Assembly introduces repeal of anadromous protection expansion

The Kenai Peninsula Borough Assembly has introduced an ordinance that would rollback anadromous waters habitat protection regulations to include only a handful of the area’s largest rivers and tributaries.


The assembly pulled Ordinance 2013-12 off its consent agenda and discussed it before a 7-2 vote to introduce it and set it for a public hearing at its regular Tuesday meeting. The measure seeks to repeal Ordinance 2011-12 — a previously approved, but half implemented measure that expands existing protections included in the habitat protection district to all anadromous streams and lakes in the borough. Assembly member Mako Haggerty and assembly president Linda Murphy voted against introduction of the measure.

Assembly member Kelly Wolf is sponsoring the ordinance — his second such attempt to repeal the recent expansion of the habitat protection district. He withdrew in early January a prior attempt to repeal the expansion citing concerns about potential violations of the open meeting act relating to an email he sent to all assembly members.

The anadromous habitat protection expansion measure passed in June 2011 and added 2,317 stream miles to the 602 previously included in the district, which falls under borough code 21.18. The zone protects the near-stream and near-lake habitat of all anadromous streams and lakes — which host fish migrating from the sea to spawn in fresh water — in the borough 50 feet up the bank.

The idea is by protecting the habitat, the future of the fish — primarily salmon — are better secured, advocates of the measure contend. Opponents contend the measure is onerous and infringes on private property rights.

Borough code includes a prior use rule, creates tax incentives for improvement and compliance and creates a permitting system for property owners to receive approval for certain projects on their property in the protection district.

The code hasn’t yet been implemented on the east side of the borough, but notice of the ordinance’s rules and regulations was mailed to some residents causing a stir. In June 2012, the borough denied a group’s petition to scratch the measure from the books.

Continued public criticism lead Kenai Peninsula Borough Mayor Mike Navarre to organize a task force, which met for several months, has organized draft changes to recommend to the assembly and is currently hosting town hall meetings to receive public testimony on those changes.

Assembly comments Tuesday on the measure were limited to discussion of when the assembly should set Wolf’s ordinance for public hearing. The assembly landed on a public hearing date of June 18 to allow an ordinance filled with task force recommendations to be considered by the assembly at the same time, and for the assembly to give its full attention to the borough budget before.

Paul Ostrander, borough chief of staff and task force facilitator, said if the task force were to complete its work within one additional meeting after an April 9 town hall meeting in Moose Pass, it could have a resolution to the assembly by its May 21 meeting. However, that’s provided borough administration or an assembly member sponsors what the group generates.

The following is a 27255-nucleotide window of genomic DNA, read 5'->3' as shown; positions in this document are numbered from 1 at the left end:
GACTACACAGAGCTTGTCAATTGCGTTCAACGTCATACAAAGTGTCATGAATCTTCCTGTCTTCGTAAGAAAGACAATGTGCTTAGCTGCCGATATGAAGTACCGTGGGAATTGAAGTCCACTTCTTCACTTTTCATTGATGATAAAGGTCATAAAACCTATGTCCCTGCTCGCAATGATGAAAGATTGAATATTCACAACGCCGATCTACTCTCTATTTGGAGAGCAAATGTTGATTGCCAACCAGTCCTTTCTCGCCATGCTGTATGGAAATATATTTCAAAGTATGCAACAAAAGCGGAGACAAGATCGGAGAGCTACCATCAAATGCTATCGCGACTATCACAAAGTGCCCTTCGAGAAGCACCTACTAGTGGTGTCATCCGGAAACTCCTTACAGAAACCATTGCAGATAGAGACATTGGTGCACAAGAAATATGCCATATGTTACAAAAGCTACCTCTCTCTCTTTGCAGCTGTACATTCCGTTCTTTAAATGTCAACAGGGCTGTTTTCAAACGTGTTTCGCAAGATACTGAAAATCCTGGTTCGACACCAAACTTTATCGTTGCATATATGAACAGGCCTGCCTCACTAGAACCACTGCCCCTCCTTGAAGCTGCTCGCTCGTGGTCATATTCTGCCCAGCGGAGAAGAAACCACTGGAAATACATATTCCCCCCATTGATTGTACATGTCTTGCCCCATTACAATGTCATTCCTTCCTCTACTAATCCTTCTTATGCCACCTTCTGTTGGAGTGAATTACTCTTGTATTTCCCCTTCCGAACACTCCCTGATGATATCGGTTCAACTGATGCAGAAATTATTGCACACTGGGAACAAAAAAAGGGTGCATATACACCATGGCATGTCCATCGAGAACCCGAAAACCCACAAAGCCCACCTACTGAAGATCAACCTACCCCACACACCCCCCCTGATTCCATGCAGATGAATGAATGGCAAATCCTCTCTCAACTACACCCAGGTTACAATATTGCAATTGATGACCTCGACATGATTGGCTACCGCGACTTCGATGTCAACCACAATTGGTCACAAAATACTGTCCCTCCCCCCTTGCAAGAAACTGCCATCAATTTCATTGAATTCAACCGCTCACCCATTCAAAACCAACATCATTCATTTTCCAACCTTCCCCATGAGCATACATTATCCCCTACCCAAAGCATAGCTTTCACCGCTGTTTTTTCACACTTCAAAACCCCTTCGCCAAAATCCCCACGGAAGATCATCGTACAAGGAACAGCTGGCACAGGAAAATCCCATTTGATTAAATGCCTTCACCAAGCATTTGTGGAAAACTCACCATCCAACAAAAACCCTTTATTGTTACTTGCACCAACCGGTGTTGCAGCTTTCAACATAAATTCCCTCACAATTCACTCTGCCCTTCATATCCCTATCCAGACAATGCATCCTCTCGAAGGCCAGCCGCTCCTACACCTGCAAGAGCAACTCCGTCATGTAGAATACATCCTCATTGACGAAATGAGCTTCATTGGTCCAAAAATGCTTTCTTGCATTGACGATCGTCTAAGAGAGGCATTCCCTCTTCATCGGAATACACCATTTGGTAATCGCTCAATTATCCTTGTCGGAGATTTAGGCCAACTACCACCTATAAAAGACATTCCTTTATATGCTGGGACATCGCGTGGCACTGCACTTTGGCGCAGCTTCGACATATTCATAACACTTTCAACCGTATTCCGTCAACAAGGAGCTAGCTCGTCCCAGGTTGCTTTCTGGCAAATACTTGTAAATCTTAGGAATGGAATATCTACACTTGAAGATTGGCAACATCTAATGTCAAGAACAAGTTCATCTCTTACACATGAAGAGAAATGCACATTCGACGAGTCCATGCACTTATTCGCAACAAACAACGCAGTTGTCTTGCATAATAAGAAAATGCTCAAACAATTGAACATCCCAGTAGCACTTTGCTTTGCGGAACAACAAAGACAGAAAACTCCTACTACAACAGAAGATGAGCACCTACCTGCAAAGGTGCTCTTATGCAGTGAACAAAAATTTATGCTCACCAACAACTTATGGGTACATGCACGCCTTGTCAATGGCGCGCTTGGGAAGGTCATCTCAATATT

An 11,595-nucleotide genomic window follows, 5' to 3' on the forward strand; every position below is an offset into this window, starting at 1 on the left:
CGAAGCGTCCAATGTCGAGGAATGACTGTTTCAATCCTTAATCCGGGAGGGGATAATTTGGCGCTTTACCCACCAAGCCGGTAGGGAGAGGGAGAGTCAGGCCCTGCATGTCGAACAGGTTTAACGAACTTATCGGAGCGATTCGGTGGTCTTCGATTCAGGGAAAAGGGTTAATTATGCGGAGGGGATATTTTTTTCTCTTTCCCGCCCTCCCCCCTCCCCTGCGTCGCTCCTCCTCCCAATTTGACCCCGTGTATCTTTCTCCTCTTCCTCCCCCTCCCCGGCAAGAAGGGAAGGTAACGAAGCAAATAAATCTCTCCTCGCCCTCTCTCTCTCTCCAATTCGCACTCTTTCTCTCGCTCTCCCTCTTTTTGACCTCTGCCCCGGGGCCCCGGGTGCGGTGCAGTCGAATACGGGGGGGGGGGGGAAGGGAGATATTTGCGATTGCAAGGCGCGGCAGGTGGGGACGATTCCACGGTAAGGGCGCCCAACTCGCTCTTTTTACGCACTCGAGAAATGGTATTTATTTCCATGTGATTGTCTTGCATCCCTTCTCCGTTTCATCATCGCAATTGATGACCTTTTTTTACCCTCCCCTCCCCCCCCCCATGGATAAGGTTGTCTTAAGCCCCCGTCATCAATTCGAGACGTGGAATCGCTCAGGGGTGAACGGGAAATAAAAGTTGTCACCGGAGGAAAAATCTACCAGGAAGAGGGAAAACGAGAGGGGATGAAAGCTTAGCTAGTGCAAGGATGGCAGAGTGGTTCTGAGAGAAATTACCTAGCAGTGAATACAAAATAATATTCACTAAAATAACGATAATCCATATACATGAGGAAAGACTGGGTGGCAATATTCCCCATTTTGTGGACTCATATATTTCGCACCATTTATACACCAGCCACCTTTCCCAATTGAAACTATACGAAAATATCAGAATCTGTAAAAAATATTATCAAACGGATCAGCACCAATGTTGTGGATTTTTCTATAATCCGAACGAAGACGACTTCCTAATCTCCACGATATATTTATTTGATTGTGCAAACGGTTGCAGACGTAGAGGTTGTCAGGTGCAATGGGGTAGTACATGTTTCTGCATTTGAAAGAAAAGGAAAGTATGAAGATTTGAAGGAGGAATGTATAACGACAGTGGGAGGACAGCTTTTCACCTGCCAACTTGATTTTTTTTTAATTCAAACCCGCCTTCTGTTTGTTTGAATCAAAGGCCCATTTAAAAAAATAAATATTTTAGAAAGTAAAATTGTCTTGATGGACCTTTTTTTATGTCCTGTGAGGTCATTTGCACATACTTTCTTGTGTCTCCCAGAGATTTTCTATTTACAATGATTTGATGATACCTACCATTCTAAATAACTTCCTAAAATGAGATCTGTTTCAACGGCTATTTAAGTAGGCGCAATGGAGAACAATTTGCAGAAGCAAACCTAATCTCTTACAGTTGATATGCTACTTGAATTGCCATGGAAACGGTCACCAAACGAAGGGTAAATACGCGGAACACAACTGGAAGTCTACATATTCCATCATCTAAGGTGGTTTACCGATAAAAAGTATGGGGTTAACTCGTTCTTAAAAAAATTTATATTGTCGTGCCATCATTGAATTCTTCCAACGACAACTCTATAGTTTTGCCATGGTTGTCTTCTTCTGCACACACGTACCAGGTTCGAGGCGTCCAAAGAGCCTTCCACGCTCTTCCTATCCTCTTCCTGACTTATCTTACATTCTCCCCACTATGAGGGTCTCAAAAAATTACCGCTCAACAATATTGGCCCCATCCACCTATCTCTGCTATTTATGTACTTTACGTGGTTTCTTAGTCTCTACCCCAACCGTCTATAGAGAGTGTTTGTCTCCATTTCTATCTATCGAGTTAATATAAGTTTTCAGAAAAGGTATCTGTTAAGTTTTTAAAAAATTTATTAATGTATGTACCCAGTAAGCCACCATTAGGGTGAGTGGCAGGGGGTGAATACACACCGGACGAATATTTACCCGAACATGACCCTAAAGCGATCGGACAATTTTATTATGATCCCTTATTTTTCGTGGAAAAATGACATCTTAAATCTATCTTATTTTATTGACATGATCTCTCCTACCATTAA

If introduced, the task force’s recommendation would mirror the same hearing schedule as Wolf’s repeal ordinance giving all sides equal opportunity to make their case to the assembly.

The measure the task force has taken to town halls in Nikiski and Anchor Point makes changes both big and small. It repeals and reintroduces the ordinance for the east side of the borough, eliminates at least 100 streams previously included in code that lacked biological justification, severs a link between the state’s anadromous streams atlas and the borough’s habitat protection code and would restart the public comment process, triggering a massive direct notification of property owners.

Murphy said she felt Wolf’s repeal ordinance was premature.

“Had we had a report from the task force, while I might not have wanted to repeal the ordinance, I wouldn’t have objected to introduction of the ordinance because I think it does deserve a public hearing,” she said. “However, I just think we are putting the cart before the horse and we need to get that information before.”

Navarre said he is frustrated by “a lot of misinformation, disinformation and some fear tactics” that have been stirring up opposition to what the task force attempts. He asked those who have tirelessly called for a repeal to give the process time to work and to consider that the task force’s work accomplishes their goals.

“Even though (the task force’s work) really does repeal 2011-12 and replaces it with something that is better and perhaps more deliberately crafted, it doesn’t seem to be enough for people,” he said. “They keep saying, ‘Do it now, do it now, do it now,’ and there’s a process. People have invested a great deal of time at my request to try and educate people and my administration and the assembly on the issue. ... Give it time to let this process work and at the end of it if you are still not happy with this deliberative, responsible, public process that we are going through, then call us to task.”

When asked if he would veto an ordinance repealing the anadromous expansion, Navarre said it is too soon to speculate. However, he said he is optimistic — despite frustrations — that the borough can find a balance between private property rights and a responsibility to future generations.

“I guess I wouldn’t expect that,” he said of the repeal ordinance passing. “I think they are more likely to pass some protection. I think everybody agrees there should be some protection — it’s just (a matter of) what that looks like.”


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